10 Things you need to know about the Middle East: everyone has a hard time understanding the world's most volatile and complicated region. Here are the basics from Ethan Bronner, former Jerusalem bureau chief of The New York Times

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10 Things you need to know about the Middle East: everyone has a hard time understanding the world's most volatile and complicated region. Here are the basics from Ethan Bronner, former Jerusalem bureau chief of The New York Times. September 2012

The Middle East is often called the Cradle of Civilization. It's where writing began, where the idea of an all-powerful God took root, and where the first known cities arose. 

More than half the globe's people--its 2 billion Christians, 1.7 billion Muslims, and 13 million Jews--trace their spiritual origins there. Perhaps because of its long history, the Middle East is a region consumed by religious strife--not only between Jews and Muslims, but also between Muslims and Christians and among the various branches of Islam. 

The Middle East also holds the world's largest oil and gas reserves. Because the U.S. relies on those resources, the tribal and religious tensions that plague the region are all the more significant to us. 

The Middle East played a pivotal role in the defining news event of this century: the Sept. 11, 2001, terrorist attacks on the U.S. All 19 hijackers were from Middle Eastern countries, as was Osama bin Laden, the plot's Saudi mastermind. As a result of the attacks, which killed nearly 3,000 people, tens of thousands of U.S. troops have fought two wars--in Iraq and Afghanistan--over the past 11 years, and more than 6,000 American soldiers have died. 

The region has been in the headlines a lot recently. The U.S. and its allies are concerned that Iran is trying to build nuclear weapons. Syria is engulfed in violence. And after decades of brutal dictatorships, the citizens of several Arab countries have been demanding democracy and greater opportunity. Their revolts are known as the Arab Spring. It's still unclear how these movements (which have already toppled longtime dictators in Tunisia, Egypt, and Libya) will ultimately play out, but they will certainly have a major impact on the region and the world. 

So the Middle East isn't just part of our history; it's vital to our current and future interests. Here and in the next issue of Upfront, we'll examine 10 questions that help define the region, its conflicts, and why it's all so important to the U.S. 

1 What is the Middle East? 

The Middle East stretches from the Arab countries of North Africa, into Asia, and all the way through Iran in the east. The Persian Gulf region--which includes Iran, Iraq, and Saudi Arabia--is known for its oil wealth.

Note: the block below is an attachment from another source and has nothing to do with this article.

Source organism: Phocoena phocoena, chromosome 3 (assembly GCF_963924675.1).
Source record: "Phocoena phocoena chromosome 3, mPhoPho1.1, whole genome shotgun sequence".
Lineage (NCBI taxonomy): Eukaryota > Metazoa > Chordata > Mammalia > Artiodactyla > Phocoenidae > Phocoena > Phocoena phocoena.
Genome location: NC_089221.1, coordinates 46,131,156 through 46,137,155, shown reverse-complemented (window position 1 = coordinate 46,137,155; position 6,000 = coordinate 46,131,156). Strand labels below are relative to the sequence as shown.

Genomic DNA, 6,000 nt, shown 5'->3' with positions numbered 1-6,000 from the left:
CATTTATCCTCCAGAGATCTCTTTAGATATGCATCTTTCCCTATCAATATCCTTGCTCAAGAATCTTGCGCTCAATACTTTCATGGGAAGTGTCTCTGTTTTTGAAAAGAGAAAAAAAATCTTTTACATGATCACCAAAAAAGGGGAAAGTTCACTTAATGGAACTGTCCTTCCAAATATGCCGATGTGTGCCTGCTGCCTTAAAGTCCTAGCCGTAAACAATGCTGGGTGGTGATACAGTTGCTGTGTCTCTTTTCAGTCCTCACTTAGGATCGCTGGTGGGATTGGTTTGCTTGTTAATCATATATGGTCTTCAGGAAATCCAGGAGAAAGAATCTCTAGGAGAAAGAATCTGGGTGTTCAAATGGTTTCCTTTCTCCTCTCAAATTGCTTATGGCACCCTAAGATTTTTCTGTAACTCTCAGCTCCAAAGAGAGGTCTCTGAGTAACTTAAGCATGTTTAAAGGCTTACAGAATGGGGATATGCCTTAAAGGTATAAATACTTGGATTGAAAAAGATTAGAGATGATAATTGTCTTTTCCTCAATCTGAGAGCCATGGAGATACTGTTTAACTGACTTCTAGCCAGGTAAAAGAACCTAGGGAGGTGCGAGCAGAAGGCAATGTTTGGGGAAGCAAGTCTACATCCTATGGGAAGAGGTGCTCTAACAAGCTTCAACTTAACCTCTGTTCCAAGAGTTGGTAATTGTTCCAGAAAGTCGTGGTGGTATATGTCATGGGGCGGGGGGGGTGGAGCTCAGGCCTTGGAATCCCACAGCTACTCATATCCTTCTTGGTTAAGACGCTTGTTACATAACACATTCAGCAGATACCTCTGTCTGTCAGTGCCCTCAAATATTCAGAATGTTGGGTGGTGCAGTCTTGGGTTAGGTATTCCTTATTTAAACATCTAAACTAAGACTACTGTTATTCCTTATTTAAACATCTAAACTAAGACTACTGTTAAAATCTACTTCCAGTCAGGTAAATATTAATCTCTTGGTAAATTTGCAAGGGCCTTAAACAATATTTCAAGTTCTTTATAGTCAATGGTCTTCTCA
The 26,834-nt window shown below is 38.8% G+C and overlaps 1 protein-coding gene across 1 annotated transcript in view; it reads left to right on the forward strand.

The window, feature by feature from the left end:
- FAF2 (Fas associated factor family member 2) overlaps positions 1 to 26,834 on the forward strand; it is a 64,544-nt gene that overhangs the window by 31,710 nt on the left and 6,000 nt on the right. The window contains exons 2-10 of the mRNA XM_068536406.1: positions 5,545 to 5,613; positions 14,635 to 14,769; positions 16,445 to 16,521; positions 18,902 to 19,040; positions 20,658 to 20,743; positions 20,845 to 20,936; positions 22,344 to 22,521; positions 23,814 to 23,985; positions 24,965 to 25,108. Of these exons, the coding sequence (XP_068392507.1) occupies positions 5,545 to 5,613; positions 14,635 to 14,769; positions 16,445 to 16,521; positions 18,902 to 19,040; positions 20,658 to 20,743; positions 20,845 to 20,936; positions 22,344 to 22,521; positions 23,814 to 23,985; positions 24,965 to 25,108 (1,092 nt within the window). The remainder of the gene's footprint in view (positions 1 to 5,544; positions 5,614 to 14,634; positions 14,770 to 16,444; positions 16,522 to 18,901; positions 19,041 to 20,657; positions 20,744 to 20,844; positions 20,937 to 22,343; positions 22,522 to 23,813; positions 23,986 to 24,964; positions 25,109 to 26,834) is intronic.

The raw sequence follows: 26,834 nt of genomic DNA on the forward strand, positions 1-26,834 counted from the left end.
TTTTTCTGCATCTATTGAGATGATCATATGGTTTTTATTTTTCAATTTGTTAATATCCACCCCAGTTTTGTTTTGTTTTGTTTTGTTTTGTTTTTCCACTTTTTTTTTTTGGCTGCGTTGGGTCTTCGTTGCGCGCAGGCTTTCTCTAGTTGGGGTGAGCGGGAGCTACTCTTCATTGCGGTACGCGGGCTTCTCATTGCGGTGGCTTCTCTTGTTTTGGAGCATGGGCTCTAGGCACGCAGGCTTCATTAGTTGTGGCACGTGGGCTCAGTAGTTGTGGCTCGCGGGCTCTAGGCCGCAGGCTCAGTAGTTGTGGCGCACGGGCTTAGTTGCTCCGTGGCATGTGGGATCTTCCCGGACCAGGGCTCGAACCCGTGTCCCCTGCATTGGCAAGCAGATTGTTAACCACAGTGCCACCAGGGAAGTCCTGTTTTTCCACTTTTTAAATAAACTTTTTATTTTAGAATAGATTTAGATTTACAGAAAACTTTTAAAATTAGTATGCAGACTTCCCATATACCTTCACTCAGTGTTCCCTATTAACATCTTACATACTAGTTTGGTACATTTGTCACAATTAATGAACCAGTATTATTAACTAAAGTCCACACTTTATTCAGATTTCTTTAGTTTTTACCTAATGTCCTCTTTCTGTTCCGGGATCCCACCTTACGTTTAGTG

The region is made up mostly of Arabs, but it includes Persians (in Iran) and Turks (in Turkey). Most people are Muslim, but there are also significant numbers of Christians in Egypt, Lebanon, Jordan, Syria, and the Palestinian areas, and most Israelis are Jewish. 

Arabic is the dominant language of the Middle East, but Iranians speak Farsi, Turks speak Turkish, and Israelis speak Hebrew. 

Many Americans mistakenly think of Afghanistan as part of the region, and it's easy to see why: Most Afghans are Muslim and they write their languages in Arabic script. But technically, Afghanistan is considered part of both South Asia and Central Asia. 

2 Who are the Sunnis and Shiites, and why do they always seem to be killing each other? 

It all goes back to a 1,400-year-old feud in Muhammad's family. Muhammad founded Islam in the 7th century in what is today Saudi Arabia. (Muslims believe Muhammad was a descendent of Ishmael, son of the Jewish patriarch Abraham.) 

When Muhammad died in 632 A.D., a succession struggle occurred between his wife's family and his daughter's family. That dispute grew into a deep division between what became the two main branches of Islam, Sunni and Shiite (sometimes called Shia). 

There are some differences in how they practice--such as how, where, and when they pray--but both groups believe that the Koran is the holy book and Muhammad was the world's last prophet. 

Because Islam has always been closely tied to political power, the two groups became political rivals (like Protestants and Catholics in Northern Ireland). There's a long history of discrimination and mistreatment on both sides. 

About 85 percent of Muslims are Sunni. But Iran, which is mostly Shiite, has often supported fellow Shiites fighting discrimination in countries like Iraq, Lebanon, and Bahrain. In Syria, the situation is reversed: President Bashar al-Assad and his family and supporters are members of a Shiite branch of Islam known as Alawites. They're fighting Syria's Sunni majority, which is supported by Saudi Arabia and other Sunni powers. Thousands have been killed.